numpy array of objects

I'm trying to implement a simulation for a lattice model (lattice boltzmann) in Python. Each site of the lattice has a number of properties, and interact with neighboring sites according to certain rules. I figured that it might be clever to make a class with all the properties and make a grid of instances of that class. (As I'm inexperienced with Python, this might not be a good idea at all, so feel free to comment on my approach.)

Here is a toy example of what I'm doing

``````class site:
def __init__(self,a,...):
self.a = a
.... other properties ...
def set_a(self, new_a):
self.a = new_a
``````

Now I want to deal with a 2D/3D lattice (grid) of such sites so I tried to do the following (here is a 2D 3x3 grid as an example, but in simulation I would need the order of >1000x1000X1000)

``````lattice = np.empty( (3,3), dtype=object)
lattice[:,:] = site(3)
``````

Now, the problem is that each lattice point refer to the same instance, for example

``````lattice[0,0].set_a(5)
``````

will also set the value of lattice[0,2].a to 5. This behavior is unwanted. To avoid the problem i can loop over each grid point and assign the objects element by element, like

``````for i in range(3):
for j in range(3):
lattice[i,j] = site(a)
``````

But is there a better way (not involving the loops) to assign objects to a multidimensional array?

Thanks

-
If you're dealing with a >1000x1000X1000 array, don't use an object array!! It will use egregious amounts of memory compared to using a "normal" numpy array. Object arrays aren't what you want here... –  Joe Kington Feb 2 '11 at 18:40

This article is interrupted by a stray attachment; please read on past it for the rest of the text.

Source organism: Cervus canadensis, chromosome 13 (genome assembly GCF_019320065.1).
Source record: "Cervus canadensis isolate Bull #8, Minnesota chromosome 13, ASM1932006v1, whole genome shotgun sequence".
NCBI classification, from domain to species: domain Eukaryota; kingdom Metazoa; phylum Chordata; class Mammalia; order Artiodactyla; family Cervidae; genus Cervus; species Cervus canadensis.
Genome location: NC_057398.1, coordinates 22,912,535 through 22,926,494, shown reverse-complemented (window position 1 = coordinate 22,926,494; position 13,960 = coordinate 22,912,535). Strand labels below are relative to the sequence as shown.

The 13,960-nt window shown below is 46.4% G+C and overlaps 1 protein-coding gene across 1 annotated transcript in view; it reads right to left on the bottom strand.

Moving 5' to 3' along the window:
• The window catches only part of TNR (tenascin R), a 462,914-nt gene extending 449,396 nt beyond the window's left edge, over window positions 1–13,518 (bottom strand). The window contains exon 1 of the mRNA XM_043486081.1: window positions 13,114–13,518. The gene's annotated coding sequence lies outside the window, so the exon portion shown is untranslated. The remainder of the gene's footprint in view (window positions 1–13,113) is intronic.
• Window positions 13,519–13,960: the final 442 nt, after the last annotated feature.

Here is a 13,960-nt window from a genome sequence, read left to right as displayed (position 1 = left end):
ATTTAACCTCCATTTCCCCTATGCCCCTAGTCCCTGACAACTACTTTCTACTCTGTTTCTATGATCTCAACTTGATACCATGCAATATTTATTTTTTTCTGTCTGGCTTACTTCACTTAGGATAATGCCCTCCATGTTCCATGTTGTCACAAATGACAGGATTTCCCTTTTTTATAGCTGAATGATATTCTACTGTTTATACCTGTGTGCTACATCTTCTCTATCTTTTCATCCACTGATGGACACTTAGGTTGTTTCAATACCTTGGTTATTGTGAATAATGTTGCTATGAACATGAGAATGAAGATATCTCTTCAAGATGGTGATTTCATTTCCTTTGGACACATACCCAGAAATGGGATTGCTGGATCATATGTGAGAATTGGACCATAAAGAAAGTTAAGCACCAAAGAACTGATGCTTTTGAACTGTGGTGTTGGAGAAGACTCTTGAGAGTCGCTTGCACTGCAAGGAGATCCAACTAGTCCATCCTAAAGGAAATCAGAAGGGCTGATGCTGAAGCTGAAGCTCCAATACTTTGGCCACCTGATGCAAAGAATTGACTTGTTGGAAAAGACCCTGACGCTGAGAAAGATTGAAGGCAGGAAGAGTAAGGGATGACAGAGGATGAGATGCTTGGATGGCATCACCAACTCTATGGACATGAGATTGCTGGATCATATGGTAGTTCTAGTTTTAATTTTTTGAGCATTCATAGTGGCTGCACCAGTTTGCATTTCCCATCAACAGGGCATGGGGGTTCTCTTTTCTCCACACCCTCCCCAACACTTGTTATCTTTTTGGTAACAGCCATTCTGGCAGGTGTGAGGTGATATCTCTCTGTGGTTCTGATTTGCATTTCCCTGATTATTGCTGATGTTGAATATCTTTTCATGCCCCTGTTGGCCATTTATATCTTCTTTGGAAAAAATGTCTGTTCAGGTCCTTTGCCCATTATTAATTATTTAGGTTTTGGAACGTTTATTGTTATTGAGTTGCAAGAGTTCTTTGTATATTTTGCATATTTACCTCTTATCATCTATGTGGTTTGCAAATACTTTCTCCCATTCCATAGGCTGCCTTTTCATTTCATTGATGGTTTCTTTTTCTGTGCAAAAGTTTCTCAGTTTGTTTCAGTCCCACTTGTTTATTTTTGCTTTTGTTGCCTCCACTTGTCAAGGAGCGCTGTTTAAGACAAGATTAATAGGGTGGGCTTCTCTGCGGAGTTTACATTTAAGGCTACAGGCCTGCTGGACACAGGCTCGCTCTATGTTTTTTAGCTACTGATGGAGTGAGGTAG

by simulation I guess you mean fluid simulation? If so, then I'll recommend you to rethink your approach. Perhaps elements of your arrays should be numerical ones, so you could harness all the power of linear algebra ;-). Particle propagation and collision processes must be done globally! No local object lattice is able to handle that in any reasonable computation time. Just toughts, don't know really what you are aiming to ;-). Thanks –  eat Feb 2 '11 at 21:57
@eat: I am doing fluid simulation. I wanted to code a generic grid of sites, where all the local properties were collected in a class (collision is local in my book, not propagation tho), but I guess you're right after all. At least bpowah taught me how to vectorize the init function :) –  jonalm Feb 2 '11 at 23:17
Incidentally, have you seen sailfish? sailfish.us.edu.pl/index.html It's a GPU accelerated fluid simulation package using a Lattice-Boltzman method implemented in numpy and pyopencl/pycuda. It's pretty slick from what I've seen (which are just the demo videos...). At any rate, thought you might find it relevant. –  Joe Kington Feb 3 '11 at 1:06
@Joe: Thanks! I'll check it out. –  jonalm Feb 3 '11 at 10:26

You can vectorize the class's `__init__` function:

``````import numpy as np

class Site:
def __init__(self, a):
self.a = a
def set_a(self, new_a):
self.a = new_a

vSite = np.vectorize(Site)

init_arry = np.arange(9).reshape((3,3))

lattice = np.empty((3,3), dtype=object)
lattice[:,:] = vSite(init_arry)
``````

This may look cleaner but has no performance advantage over your looping solution. The list comprehension answers create an intermediate python list which would cause a performance hit.

-
Awesome tip. Thanks. –  jonalm Feb 2 '11 at 21:07
+1. Nice example for vectorize. –  tom10 Feb 2 '11 at 22:16